Through the picture window, the Sandia Mountains are blushing hot pink. We’re sitting under the corrugated arch of an old dairy barn, the rack of lamb on the plate is still ruddy in the center, and we’re talking about how we can taste life — or its glamorous juices — in every bite.

That conversation began with the chilled beet soup ($10), the way its earthy maroon bloom and zippy garlic-scape crema plunked the farm onto the table. We’re speaking more than metaphorically: At Campo, the extraordinary restaurant situated amid 25 acres of lavender fields, cottonwood trees, and fertile bosque land along the Río Grande at Los Poblanos, the farm is on everyone’s lips.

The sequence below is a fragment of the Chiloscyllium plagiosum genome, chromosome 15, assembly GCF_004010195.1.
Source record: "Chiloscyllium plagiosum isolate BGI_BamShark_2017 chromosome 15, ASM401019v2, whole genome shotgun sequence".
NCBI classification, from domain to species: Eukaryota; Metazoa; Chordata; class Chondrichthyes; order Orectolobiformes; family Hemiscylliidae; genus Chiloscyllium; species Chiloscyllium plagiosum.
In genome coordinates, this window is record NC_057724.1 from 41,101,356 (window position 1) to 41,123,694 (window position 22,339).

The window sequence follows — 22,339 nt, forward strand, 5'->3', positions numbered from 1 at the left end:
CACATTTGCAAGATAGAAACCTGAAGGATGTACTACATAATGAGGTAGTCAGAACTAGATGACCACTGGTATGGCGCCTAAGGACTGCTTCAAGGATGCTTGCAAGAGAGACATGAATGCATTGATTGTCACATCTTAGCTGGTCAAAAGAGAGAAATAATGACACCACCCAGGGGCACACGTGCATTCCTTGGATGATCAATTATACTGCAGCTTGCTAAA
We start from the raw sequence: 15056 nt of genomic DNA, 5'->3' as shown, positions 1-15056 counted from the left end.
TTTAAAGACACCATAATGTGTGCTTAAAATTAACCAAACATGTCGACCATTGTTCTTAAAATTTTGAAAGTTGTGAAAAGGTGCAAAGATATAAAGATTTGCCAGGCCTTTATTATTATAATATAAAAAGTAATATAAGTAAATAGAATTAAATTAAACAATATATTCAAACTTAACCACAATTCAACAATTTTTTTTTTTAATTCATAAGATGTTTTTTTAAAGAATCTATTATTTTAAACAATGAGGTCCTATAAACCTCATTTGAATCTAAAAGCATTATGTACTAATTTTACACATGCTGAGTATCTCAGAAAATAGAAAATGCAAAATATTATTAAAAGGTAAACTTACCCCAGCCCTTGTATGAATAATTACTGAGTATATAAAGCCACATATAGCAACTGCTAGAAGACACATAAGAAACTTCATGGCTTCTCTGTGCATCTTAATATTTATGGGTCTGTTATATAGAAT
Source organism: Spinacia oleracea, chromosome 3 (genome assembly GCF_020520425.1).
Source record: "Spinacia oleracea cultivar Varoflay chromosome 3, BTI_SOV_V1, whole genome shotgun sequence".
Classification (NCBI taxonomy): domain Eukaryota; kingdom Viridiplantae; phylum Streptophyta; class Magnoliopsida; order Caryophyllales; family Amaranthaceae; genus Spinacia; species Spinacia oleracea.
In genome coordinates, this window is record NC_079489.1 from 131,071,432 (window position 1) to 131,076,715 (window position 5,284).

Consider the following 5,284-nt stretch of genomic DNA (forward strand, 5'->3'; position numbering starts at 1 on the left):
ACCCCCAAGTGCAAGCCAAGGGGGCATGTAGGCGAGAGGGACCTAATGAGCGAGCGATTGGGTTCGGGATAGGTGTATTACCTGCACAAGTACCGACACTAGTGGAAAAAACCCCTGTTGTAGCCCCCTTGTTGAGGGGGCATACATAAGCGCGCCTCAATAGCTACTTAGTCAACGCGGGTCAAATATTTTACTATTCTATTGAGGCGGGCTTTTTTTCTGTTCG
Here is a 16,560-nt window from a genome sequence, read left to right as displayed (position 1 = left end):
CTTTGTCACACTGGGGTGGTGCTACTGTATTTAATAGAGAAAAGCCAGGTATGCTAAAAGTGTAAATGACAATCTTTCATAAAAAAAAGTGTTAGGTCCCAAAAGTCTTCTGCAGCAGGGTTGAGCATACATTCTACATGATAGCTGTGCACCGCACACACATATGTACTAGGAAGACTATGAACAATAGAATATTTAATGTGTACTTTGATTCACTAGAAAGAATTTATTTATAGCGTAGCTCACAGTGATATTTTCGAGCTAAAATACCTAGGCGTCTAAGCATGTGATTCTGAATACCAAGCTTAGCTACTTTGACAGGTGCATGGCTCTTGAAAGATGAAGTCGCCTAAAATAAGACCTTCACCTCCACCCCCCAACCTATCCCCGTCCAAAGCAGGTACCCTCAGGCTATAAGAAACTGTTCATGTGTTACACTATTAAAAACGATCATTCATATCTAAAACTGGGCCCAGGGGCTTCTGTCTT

You’ll see hooped greenhouses and planted fields while driving into the allée of giant cottonwoods at Los Poblanos Historic Inn and Organic Farm, along with alpacas, peacocks, guinea hens, chickens, and a cat named Mouse. Two silos stand sentinel at the entrance to the grounds, abutting the Farm Shop, where you can buy Los Poblanos-branded lavender beard oil, lotion, and green-chile jam. Across from the store is Campo, the bar and restaurant helmed by executive chef Jonathan Perno, a five-time James Beard award semifinalist for Best Chef in the Southwest. Here, the ethos is closer than farm to table. It’s what they call “field to fork,” with everything as organic and locally sourced as possible.